In a work or college class setting, after how many days/convos is it considered socially acceptable to ask for someone’s Facebook?realsocailskills said:I think that in most situations, you shouldn’t be asking someone for…
Re privacy: you could also have two Facebooks! For example: I’m trans and autistic, but stealth about both at work. (Openly queer, though.)
I have my old FB all set to private, with a nickname as my name and a drawing as my photo. Once you friend me on that, you have access to pre-transition photos of me and pretty political stuff, but I post rarely.
My work FB (since my industry is all short-term jobs gotten through word of mouth, so networking is Important) has my full name, just a couple of photos and some info, and I make most posts public. I post often because networking, but the public-ness of it makes me think twice about everything I post. Really, there’s no difference between “public” and not for me because I will friend back anyone from work. Kinda like LinkedIn. So my posts are less involved than my personal ones - for example, I’ve posted a couple of trans news articles but without any comments that would out me as anything other than a ~trans activist~. It IS professionally important for me to work with people who at the very least aren’t openly bigoted, so I’m okay being public with some of my “social consciousness.”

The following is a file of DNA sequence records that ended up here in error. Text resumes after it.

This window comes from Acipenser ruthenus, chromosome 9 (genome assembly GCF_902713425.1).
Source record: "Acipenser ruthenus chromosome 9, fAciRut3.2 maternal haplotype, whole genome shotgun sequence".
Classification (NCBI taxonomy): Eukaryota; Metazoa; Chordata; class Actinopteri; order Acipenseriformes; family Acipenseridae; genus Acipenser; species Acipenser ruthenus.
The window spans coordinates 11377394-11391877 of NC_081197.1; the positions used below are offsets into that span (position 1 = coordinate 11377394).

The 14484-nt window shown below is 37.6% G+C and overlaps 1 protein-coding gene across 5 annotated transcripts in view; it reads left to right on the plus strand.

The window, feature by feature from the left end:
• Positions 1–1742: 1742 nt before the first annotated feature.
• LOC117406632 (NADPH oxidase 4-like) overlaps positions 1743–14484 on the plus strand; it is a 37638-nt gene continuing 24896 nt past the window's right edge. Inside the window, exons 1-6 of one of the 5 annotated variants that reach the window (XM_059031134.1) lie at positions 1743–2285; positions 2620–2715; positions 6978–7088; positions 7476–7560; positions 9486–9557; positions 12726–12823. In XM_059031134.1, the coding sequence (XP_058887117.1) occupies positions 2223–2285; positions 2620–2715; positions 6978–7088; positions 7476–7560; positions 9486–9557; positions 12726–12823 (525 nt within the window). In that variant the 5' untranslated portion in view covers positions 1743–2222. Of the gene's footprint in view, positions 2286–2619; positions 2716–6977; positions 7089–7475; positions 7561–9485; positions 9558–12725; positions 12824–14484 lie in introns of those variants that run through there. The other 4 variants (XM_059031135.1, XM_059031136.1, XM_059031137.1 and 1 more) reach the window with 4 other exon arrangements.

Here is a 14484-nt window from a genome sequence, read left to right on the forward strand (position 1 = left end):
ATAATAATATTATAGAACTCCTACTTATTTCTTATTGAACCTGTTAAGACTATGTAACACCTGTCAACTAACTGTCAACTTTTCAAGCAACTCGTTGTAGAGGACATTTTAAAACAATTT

A word of warning: having two Facebook accounts is a violation of their ToS. Same with LinkedIn, btw. This means if somebody who wants to do you dirt finds out you have two, they can get you in trouble, and get one of your accounts shut down — or maybe get you banned from the service for good. Not saying you shouldn’t do it — I do it in LinkedIn — but it’s not no big thing, and you should know the risk you’re running.
I think this is a serious social justice problem with both FB and LinkedIn, for exactly the sort of use case you describe: people have legit reasons of self-protection that they might want to have two accounts. Identities in transition are one such; separating the personal and the professional is another; having the old one your stalker knows about and a completely different one you actually use is another. Services that force consolidation of identity under a real name are doing evil in the world, largely to already marginalized people.
It also impacts artists, or anybody managing multiple careers. I’m someone with more than one career, so having more than one LinkedIn makes sense; trying to have all the info from both careers just makes me look like a light-weight, and halves the number of skills I can list for each. This is a common problem for, e.g. performing artists who have “day jobs”. They might reasonably want to have a LinkedIn resume detailing their acting/directing/stage managing/set design/pit orchestra/etc work history, but they don’t want all that in there if they’re trying to land a tech support job to pay the bills.
I’ve already complained directly to LinkedIn about this. (FB I consider a moral lost cause.) If this bugs you too, please consider complaining to the relevant parties.
And be careful if you do have multiple accounts.